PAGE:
Crowdfunded by a global band of CFS/ME sufferers, their families and patient activists, Tuller has since October 2015 published more than 140 blog posts amounting to tens of thousands of words attacking studies of psychological treatments and conferences that have showcased them. He’s recently complained to the CDC, New York’s Columbia University and Netflix. In 2018, Netflix ran a docu-series about CFS/ME patients. It said it wanted to show the difficulties of patients “suffering from elusive and misunderstood illnesses.”
Tuller refers to researchers who explore and test treatments for CFS/ME that feature a psychological element as “insane” and a “cabal” suffering from “mass delusion.” They are bent on pursuing “bogus and really terrible research,” he told Reuters.
Sharpe no longer conducts research into CFS/ME treatments, focusing instead on helping severely ill cancer patients. “It’s just too toxic,” he explained. Of more than 20 leading research groups who were publishing treatment studies in high-quality journals 10 years ago, Sharpe said, only one or two continue to do so.
The world’s largest trials registry, clinicaltrials.gov, indicates that over the past decade there has been a decline in the number of new CFS/ME treatment trials being launched. From 2010 to 2014, 33 such trials started. From 2015 until the present, the figure dropped to around 20. This decline comes at a time when research into ways to help patients should be growing, not falling, because the condition is more widely recognised, scientists interviewed by Reuters said.
Reuters spoke to three specialists in CFS/ME in Britain, Denmark and the Netherlands who have reported receiving online abuse but continue to work in the field. The specialist in the Netherlands, a psychologist who works at a chronic fatigue treatment centre, said that a few years ago, research teams there had five treatment studies looking at cognitive behavioural therapies for CFS/ME patients. Now, they have no treatment studies at all. Junior researchers are wary of entering the field because of the abuse they’ve seen others suffer, said the specialist in Britain, a doctor who spoke on condition of anonymity.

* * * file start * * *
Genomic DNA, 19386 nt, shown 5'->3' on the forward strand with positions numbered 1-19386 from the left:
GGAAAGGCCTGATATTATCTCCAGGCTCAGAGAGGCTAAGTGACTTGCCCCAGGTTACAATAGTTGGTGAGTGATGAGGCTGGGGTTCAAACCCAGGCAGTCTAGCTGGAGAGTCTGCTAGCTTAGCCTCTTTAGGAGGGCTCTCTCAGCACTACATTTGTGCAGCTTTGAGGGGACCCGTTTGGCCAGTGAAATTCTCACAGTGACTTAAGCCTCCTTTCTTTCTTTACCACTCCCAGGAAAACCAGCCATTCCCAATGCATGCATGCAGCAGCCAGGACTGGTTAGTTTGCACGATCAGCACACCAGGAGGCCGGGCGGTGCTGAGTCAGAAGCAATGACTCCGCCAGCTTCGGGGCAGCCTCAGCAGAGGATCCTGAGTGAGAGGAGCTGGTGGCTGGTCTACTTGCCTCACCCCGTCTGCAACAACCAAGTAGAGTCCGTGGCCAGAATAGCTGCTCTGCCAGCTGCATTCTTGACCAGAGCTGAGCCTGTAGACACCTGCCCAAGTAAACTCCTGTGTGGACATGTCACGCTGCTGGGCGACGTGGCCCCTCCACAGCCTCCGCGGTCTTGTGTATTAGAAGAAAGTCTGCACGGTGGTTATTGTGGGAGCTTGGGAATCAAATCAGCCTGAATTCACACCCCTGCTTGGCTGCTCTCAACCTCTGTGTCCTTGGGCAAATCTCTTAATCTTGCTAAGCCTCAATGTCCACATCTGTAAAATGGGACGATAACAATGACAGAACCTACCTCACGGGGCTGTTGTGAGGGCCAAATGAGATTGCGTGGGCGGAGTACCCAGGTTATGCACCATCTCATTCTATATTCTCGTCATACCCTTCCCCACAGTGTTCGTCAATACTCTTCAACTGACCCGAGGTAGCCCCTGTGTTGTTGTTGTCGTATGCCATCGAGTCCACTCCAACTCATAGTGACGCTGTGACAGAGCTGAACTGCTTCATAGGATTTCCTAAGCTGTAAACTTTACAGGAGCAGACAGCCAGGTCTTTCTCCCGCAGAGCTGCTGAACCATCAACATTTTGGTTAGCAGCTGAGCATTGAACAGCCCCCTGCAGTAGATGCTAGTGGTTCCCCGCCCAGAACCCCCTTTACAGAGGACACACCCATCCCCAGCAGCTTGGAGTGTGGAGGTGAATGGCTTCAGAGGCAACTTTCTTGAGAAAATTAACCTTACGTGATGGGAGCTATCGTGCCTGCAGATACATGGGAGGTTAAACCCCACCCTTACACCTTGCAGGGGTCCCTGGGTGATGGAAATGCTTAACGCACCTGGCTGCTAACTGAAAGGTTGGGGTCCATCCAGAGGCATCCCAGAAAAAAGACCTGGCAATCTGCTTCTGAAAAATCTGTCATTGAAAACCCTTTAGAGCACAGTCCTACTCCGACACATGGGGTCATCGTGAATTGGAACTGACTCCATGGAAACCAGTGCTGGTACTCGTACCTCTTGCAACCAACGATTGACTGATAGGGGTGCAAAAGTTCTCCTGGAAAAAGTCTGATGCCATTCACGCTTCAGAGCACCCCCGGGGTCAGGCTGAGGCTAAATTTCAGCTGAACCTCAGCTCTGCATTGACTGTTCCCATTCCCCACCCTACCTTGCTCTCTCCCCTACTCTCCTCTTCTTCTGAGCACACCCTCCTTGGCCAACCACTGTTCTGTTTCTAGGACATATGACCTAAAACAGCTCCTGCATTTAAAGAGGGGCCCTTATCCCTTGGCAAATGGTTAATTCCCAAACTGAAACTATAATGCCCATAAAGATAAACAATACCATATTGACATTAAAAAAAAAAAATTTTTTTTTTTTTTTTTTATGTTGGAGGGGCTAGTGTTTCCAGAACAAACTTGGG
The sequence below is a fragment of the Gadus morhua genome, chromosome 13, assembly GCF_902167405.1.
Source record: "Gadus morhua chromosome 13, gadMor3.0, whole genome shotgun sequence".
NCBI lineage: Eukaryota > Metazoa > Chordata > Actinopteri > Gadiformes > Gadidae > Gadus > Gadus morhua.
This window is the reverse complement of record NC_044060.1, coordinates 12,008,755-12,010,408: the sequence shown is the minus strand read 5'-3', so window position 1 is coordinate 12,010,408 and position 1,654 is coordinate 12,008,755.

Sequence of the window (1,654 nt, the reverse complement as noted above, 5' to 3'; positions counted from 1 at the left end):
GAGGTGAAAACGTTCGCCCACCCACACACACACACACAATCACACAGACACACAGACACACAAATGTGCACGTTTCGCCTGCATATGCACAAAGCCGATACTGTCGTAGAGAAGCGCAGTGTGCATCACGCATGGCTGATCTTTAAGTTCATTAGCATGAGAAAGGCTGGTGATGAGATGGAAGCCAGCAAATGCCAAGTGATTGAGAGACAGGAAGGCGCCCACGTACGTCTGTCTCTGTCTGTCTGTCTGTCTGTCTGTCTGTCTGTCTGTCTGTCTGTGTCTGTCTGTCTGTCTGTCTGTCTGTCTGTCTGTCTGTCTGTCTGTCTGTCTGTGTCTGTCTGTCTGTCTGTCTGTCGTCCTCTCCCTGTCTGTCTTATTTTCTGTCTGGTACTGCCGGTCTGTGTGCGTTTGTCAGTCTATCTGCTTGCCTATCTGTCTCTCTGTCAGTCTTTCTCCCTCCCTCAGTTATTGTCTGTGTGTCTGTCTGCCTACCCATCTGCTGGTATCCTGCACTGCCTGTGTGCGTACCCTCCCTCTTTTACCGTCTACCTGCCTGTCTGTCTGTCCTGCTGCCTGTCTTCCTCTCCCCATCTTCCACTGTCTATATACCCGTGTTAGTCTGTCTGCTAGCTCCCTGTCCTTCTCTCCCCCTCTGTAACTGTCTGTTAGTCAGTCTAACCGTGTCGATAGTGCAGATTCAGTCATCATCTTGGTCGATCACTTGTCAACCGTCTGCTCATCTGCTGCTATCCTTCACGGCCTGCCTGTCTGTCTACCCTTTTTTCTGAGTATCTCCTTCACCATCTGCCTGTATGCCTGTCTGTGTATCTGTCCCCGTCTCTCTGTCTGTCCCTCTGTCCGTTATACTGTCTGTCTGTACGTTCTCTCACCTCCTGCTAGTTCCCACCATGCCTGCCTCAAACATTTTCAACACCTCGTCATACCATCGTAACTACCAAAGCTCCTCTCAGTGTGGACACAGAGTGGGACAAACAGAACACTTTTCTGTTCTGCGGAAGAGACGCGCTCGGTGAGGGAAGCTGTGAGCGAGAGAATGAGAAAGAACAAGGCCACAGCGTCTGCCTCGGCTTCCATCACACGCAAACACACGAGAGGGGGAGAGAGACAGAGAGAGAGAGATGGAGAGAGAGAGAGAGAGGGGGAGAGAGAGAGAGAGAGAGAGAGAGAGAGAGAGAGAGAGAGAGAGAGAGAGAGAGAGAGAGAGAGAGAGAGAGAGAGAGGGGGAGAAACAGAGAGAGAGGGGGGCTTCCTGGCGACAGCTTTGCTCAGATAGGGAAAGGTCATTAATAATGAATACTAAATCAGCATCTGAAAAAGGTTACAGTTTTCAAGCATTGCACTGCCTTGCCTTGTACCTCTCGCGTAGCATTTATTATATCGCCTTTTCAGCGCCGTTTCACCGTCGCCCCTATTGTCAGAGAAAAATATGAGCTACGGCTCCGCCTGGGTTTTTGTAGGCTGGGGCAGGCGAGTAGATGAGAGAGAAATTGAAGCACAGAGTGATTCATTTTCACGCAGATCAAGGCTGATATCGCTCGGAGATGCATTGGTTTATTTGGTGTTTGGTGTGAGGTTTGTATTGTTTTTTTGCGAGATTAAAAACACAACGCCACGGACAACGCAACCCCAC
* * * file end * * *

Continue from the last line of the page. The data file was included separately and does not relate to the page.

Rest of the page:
Per Fink, a professor at the Research Clinic for Functional Disorders at Denmark’s Aarhus University Hospital, said he kept going because he didn’t want to let down patients, some severely ill, who are “open to any treatment that may help them.”
The term myalgic encephalomyelitis was first used in 1956 to describe a condition associated with post-illness fatigue among patients at London’s Royal Free Hospital. Thirty years later, the name chronic fatigue syndrome was coined. Now, the combination term CFS/ME is used by most people – patients, doctors and researchers – and by the U.S. National Institutes of Health.
The trigger for the condition is not known, although it can follow a bout of severe illness or extreme physical endurance, or a viral infection such as glandular fever. There is no biomarker or blood test to establish diagnosis, and patients often face misunderstanding from family, friends and doctors. Patient advocates say the condition has a history of being dismissed as “yuppie flu” or plain indolence.
With no pharmacological or physiological treatments on the horizon, scientists and doctors explored psychiatry and psychology for ways to ease the symptoms. Some patients and campaigners say that diverted attention and funding away from scientific efforts to define what causes CFS/ME and how it can be properly diagnosed.
Simon Wessely, a professor of psychological medicine at King’s College London and former president of Britain’s Royal College of Psychiatrists, said he decided to stop conducting research into treatment approaches for CFS/ME several years ago because he felt the online abuse was detracting from his work with patients.
But he is still the subject of what he calls “relentless internet stalking.” Recent tweets directed at Wessely include one accusing him of playing “pathetic ego driven games” with the lives of people with CFS/ME, another saying “Wessely is a dangerous and evil individual” and another saying “We die, b/c of u.”